# Does there exist an indistinguishability formal proof obfuscator?

A formal proof obfuscator is a mapping $\mathcal{O}$ such that whenever $P$ is a formal proof of a theorem $T$, then $\mathcal{O}(P)$ is a distribution of formal proofs of the same theorem $T$. An indistinguishability formal proof obfuscator is a formal proof obfuscator $\mathcal{O}$ such that whenever $P_{1},P_{2}$ are proofs of of a theorem $T$ the distributions $\mathcal{O}(P_{1}),\mathcal{O}(P_{2})$ are indistinguishable. Does there exist an indistinguishability formal proof obfuscator? Are there any references for an indistinguishability formal proof obfuscator or any formal proof obfuscator in general?

Since you do not give $T$ as an input, the existence of such an $\mathcal{O}$ seems
like it should significant constraints on the is_a_proof_of relation:

For example, if there are proofs P0,P2,P1 and Theorems T0,T1,T2 such that
[for all elements i and j of {0,1,2}, ​ Pi is_a_proof_of Tj ​ if and only if ​ i ≠ j ]
then there would have to be a P such that P is a proof of all three of those theorems.

For the rest of this answer, assume there is a function theor_of_ such that
for all proofs P and theorems T, if P is a proof of T then ​ theor_of_(P) = T .

Under that assumption, sure. ​ ​ ​ For such a function theor_of_, one can
have $\mathcal{O}$ be given by ​ ​ ​ $\mathcal{O}(P)$ ​ = ​ lexicographically least proof of theor_of_(P) ​ .
That $\mathcal{O}$ is in Ptheor_of_[1],NP.

You probably want $\mathcal{O}$ to be efficient, or at least significantly faster than brute force for suitable input lengths, even if NP is hard. ​ For that requirement, it becomes very significant that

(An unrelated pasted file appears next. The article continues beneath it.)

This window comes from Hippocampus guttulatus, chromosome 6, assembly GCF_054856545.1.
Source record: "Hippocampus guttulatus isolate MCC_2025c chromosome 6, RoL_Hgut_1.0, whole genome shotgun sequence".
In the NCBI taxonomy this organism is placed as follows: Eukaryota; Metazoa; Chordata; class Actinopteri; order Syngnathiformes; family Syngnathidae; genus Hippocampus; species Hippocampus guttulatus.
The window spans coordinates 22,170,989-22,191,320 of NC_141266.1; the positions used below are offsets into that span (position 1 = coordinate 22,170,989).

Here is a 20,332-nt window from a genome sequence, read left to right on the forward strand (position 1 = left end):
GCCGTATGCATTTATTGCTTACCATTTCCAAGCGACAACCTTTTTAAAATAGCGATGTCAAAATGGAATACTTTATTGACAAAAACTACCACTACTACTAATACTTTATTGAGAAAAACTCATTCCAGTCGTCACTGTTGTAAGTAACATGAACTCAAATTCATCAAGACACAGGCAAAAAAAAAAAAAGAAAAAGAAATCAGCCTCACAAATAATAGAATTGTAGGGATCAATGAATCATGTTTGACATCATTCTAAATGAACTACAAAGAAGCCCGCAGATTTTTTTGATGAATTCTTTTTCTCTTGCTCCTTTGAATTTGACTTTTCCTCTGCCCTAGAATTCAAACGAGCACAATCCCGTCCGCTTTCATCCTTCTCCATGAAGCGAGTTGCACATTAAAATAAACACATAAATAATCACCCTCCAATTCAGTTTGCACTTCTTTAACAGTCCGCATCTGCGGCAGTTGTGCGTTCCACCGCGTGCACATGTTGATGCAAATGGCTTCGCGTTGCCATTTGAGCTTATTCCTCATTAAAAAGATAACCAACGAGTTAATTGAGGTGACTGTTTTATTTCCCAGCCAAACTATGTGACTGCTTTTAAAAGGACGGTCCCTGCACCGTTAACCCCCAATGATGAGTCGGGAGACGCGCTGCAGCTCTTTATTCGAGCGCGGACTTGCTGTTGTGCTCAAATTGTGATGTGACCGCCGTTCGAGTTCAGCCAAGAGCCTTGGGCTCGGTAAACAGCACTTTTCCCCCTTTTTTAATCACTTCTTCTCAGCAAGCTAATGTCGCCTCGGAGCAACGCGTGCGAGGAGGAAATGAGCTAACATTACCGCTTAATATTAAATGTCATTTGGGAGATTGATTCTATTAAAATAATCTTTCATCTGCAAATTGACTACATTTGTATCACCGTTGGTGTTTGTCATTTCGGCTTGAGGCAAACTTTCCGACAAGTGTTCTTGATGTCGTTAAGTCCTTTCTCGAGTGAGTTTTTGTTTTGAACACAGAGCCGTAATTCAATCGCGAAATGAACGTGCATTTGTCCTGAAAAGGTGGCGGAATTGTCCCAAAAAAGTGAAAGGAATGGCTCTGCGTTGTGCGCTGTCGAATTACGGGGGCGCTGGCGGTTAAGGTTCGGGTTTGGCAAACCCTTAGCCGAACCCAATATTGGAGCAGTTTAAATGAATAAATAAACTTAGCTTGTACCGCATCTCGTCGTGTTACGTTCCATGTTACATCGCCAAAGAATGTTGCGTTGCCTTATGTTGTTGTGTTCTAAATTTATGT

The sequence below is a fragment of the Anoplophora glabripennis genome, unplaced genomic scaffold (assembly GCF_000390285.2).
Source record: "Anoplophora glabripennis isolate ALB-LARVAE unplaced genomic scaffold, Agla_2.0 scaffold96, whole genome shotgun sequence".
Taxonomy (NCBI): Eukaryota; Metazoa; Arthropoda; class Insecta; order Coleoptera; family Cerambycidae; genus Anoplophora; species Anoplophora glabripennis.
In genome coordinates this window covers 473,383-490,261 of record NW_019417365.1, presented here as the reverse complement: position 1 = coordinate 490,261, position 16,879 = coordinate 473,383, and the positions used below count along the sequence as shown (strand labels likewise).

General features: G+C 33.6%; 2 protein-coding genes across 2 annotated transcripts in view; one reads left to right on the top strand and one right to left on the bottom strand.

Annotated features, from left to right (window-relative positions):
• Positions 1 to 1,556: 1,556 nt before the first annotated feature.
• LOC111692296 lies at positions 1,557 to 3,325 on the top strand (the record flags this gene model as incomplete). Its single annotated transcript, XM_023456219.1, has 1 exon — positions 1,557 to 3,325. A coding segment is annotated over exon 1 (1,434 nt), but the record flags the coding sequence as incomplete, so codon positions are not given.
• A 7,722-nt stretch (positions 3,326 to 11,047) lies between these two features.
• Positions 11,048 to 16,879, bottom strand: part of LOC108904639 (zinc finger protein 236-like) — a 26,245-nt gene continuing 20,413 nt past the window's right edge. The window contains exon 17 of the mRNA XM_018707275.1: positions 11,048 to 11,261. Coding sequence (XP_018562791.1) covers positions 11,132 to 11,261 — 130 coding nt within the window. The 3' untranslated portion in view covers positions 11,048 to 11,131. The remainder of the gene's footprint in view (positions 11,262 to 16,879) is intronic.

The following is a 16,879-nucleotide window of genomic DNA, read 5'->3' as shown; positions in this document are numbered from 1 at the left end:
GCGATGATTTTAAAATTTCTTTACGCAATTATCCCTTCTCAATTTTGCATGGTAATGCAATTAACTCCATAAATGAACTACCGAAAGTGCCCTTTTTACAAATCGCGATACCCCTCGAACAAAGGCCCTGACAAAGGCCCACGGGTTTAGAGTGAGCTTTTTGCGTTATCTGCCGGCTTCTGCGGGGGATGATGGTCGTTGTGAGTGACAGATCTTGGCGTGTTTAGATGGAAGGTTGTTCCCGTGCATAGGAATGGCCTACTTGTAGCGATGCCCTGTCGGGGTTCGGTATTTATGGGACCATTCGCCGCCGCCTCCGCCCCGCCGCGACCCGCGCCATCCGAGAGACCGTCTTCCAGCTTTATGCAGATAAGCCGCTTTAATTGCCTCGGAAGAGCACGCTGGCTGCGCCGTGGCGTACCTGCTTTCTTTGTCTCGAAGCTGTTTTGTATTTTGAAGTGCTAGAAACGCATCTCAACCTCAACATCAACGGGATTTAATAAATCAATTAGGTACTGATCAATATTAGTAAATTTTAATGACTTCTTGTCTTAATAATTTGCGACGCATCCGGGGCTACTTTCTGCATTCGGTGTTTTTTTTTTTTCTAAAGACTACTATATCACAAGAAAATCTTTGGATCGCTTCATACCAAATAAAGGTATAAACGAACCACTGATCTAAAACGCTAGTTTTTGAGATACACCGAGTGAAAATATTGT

you do not give the security parameter as input
and
you're not relating the lengths of the proofs

.

The distributions thus do not depend on the security parameter, so if they're indistinguishable then they're identical. ​ Efficiency in particular forces output-length to be not so much longer than input length, so for the resulting distributions to be identical, $\mathcal{O}$ must find a proof which is not so much longer than the shortest proof, regardless of how long its input proof is.

The latter is the much stricter requirement - For example, consider statements of the form "There exists an x such that $\big[\big[$x satisfies $\phi \big]$ or [length(x) = L]$\big]$", and proof systems for which the proofs of such statements are exactly ordered pairs of the statement and such an $x$.
By setting L so that it will be slightly greater than
$\big[\mathcal{O}$'s runtime on proofs of the resulting formula for which $x$ is a satisfying assignment$\big]$ (remember that L is only log(L) bits long) and giving $\mathcal{O}$ a proof with an L-bit $x$, $\mathcal{O}$ must solve $\phi$.
Even for proof systems that are not so insistent on constructiveness, one could try
replacing ​ length(x) = L ​ with something else such that $\big[$one also gets a proof but it's
probably hard to find a proof that's not sufficiently longer than assignments to $\phi \big]$.

Even if you [give the security parameter as an input] and [only require indistinguishability against uniform adversaries that must choose equal-length proofs], such an $\mathcal{O}$ for a
similarly-constructive proof system would suffice for inverting candidate one-way functions with probability greater than 1/3 ​ - ​ Just run it on proofs that give r for statements
"There exists an x such that f(x) is in {$\hspace{.02 in}$y,z}.", where a random one of